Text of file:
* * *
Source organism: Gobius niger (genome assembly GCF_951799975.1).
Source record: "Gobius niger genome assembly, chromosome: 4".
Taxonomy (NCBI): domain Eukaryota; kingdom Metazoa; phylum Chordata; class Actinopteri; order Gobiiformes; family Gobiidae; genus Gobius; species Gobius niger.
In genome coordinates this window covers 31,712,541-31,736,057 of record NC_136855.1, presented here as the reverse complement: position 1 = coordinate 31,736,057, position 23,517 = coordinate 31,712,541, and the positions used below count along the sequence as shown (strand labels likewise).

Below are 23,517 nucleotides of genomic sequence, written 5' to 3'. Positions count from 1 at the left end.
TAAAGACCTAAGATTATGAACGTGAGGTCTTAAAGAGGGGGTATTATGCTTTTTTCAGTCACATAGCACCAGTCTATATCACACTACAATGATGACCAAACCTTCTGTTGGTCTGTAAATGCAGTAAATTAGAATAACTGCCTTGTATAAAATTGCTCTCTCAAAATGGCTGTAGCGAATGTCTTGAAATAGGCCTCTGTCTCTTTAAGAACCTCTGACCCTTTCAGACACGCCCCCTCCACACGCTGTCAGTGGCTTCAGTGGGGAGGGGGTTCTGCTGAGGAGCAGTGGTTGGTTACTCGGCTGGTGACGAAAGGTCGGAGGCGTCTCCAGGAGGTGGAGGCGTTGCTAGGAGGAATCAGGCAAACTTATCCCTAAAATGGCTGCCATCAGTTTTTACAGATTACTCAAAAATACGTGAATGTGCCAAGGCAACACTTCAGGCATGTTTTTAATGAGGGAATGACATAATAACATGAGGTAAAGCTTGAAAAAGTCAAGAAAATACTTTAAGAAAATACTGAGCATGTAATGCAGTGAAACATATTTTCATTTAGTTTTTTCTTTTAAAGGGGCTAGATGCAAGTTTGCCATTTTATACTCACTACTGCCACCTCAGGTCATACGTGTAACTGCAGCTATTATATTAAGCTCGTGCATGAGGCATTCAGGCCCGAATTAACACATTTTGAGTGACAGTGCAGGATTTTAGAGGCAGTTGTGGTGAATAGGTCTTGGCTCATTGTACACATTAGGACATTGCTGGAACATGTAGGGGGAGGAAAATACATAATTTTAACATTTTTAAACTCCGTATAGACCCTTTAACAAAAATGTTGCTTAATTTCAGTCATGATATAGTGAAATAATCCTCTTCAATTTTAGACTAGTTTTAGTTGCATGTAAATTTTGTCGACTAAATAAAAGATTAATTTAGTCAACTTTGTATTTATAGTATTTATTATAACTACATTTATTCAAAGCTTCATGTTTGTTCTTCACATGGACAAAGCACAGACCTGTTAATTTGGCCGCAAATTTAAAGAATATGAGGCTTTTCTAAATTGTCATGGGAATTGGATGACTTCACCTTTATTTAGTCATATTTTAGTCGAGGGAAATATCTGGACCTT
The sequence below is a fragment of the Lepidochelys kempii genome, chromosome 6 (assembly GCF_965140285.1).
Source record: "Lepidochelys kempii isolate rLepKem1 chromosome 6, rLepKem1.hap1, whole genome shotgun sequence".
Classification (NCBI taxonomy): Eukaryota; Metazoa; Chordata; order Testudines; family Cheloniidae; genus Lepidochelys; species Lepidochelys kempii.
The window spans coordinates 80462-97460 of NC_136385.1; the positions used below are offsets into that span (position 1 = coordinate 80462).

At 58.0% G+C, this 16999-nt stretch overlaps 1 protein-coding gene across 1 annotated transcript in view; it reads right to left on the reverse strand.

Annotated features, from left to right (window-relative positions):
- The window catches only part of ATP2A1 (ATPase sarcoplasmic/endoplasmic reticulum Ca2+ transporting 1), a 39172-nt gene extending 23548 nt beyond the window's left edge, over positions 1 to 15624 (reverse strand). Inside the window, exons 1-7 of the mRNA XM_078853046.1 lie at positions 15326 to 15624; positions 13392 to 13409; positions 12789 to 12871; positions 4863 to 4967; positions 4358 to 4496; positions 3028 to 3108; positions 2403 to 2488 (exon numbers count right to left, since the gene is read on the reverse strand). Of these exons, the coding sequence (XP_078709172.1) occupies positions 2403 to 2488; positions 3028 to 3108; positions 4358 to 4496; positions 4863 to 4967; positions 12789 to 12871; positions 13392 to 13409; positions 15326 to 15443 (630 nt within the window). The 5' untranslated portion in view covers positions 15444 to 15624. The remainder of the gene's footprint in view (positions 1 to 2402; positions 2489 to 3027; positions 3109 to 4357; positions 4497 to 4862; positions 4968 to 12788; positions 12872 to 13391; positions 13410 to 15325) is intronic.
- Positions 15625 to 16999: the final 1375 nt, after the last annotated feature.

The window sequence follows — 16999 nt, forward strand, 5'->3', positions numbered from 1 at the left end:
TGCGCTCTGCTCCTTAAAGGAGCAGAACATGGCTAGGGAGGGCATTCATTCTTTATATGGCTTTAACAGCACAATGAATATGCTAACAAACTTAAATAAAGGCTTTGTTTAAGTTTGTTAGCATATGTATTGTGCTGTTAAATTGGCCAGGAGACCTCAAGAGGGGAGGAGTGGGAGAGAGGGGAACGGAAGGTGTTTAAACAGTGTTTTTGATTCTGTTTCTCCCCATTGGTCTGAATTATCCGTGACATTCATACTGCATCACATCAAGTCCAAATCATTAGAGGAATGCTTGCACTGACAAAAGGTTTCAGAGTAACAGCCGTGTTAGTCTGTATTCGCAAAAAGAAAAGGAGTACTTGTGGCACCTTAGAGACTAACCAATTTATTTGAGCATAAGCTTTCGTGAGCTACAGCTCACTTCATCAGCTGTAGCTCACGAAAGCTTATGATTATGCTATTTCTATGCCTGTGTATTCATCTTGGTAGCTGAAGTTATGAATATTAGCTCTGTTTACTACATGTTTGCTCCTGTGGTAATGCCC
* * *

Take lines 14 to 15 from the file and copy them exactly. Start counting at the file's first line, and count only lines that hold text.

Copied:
- Positions 15625 to 16999: the final 1375 nt, after the last annotated feature.

The window sequence follows — 16999 nt, forward strand, 5'->3', positions numbered from 1 at the left end: